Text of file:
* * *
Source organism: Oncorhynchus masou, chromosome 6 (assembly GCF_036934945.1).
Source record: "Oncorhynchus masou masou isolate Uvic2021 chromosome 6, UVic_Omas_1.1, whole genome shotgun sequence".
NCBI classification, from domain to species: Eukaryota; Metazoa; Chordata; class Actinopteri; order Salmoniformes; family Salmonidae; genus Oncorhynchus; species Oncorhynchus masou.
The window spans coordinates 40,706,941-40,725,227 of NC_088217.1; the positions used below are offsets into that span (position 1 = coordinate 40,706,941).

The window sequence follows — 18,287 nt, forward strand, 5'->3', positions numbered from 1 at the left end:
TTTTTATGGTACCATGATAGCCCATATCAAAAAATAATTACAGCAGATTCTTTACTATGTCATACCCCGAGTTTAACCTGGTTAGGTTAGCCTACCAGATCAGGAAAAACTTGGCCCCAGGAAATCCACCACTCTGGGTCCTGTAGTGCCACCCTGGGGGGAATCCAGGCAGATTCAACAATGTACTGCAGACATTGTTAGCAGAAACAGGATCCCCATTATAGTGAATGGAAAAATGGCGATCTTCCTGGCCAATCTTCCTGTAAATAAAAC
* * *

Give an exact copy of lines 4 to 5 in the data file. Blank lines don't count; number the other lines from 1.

The window spans coordinates 40,706,941-40,725,227 of NC_088217.1; the positions used below are offsets into that span (position 1 = coordinate 40,706,941).

The window sequence follows — 18,287 nt, forward strand, 5'->3', positions numbered from 1 at the left end: